News article

Driver speed compliance following automatic incident detection: Insights from a naturalistic driving study

SWOV researchers Varotto, Jansen, Bijleveld and van Nes coauthored the article 'Driver speed compliance following automatic incident detection: Insights from a naturalistic driving study' in the magazine Accident Analysis & Prevention.

Automatic incident detection (AID) systems and variable speed limits (VSLs) can reduce crash probability and traffic congestion. Studies based on loop detector data have shown that AID systems decrease the variation in speeds between drivers. Despite the impact on driver behaviour characteristics, most mathematical models evaluating the effect of AID systems on traffic operations do not capture driver response realistically.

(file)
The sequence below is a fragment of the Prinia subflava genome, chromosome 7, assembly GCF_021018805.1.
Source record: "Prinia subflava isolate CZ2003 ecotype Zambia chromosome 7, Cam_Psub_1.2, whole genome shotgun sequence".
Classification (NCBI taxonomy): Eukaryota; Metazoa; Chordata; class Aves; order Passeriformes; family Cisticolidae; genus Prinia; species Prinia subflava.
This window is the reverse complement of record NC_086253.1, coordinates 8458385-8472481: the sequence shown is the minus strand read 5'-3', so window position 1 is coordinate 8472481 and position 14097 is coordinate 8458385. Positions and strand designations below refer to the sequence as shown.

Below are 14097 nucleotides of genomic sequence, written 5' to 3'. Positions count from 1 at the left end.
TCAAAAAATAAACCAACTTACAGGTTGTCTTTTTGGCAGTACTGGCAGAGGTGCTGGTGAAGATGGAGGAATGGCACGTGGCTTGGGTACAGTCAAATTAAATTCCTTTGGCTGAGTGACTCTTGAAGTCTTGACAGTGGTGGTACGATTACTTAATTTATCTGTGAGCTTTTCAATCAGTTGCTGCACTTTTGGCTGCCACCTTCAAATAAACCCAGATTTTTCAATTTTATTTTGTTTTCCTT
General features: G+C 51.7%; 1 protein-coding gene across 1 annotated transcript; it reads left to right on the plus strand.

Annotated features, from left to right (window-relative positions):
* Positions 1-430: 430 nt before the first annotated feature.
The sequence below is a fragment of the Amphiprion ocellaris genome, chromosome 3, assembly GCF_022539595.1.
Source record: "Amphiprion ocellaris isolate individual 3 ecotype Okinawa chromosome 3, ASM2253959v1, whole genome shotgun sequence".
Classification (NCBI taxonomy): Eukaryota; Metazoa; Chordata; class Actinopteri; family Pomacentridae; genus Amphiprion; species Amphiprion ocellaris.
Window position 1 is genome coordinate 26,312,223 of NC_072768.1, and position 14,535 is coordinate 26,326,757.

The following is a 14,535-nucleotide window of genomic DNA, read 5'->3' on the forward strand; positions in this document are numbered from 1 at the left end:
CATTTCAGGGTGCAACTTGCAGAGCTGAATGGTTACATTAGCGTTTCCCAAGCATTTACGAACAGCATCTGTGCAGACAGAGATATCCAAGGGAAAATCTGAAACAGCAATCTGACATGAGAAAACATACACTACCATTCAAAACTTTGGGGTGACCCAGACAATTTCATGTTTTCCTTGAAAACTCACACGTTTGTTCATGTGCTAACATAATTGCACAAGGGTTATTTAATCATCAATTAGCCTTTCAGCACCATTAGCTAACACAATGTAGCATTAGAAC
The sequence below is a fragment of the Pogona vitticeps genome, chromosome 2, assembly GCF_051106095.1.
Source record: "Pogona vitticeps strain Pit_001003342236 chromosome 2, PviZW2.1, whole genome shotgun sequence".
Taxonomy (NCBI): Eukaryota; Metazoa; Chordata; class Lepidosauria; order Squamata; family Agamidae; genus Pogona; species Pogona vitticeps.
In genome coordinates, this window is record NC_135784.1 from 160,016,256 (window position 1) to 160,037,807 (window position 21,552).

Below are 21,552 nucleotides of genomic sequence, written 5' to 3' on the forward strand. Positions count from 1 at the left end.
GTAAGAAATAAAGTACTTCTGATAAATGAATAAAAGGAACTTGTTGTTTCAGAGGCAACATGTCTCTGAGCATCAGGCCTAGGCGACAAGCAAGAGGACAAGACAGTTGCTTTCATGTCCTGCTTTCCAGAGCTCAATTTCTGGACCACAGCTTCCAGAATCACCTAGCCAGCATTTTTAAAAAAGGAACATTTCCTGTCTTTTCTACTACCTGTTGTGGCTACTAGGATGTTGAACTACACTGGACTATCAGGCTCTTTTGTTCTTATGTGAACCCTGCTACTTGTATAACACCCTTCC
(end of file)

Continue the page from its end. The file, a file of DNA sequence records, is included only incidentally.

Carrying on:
This study examines the main factors related to driver speed compliance with a sequence of three VSLs triggered by an AID system. For this purpose, the variable speed limit database of the executive agency of the Dutch Ministry of Infrastructure and Water Management (Rijkswaterstaat) was integrated into the UDRIVE naturalistic driving database for passenger car data collected in the Netherlands. The video data were annotated to analyse driver glance behaviour and secondary task engagement. A logistic regression model was estimated to predict driver speed compliance after each VSL in the sequence.

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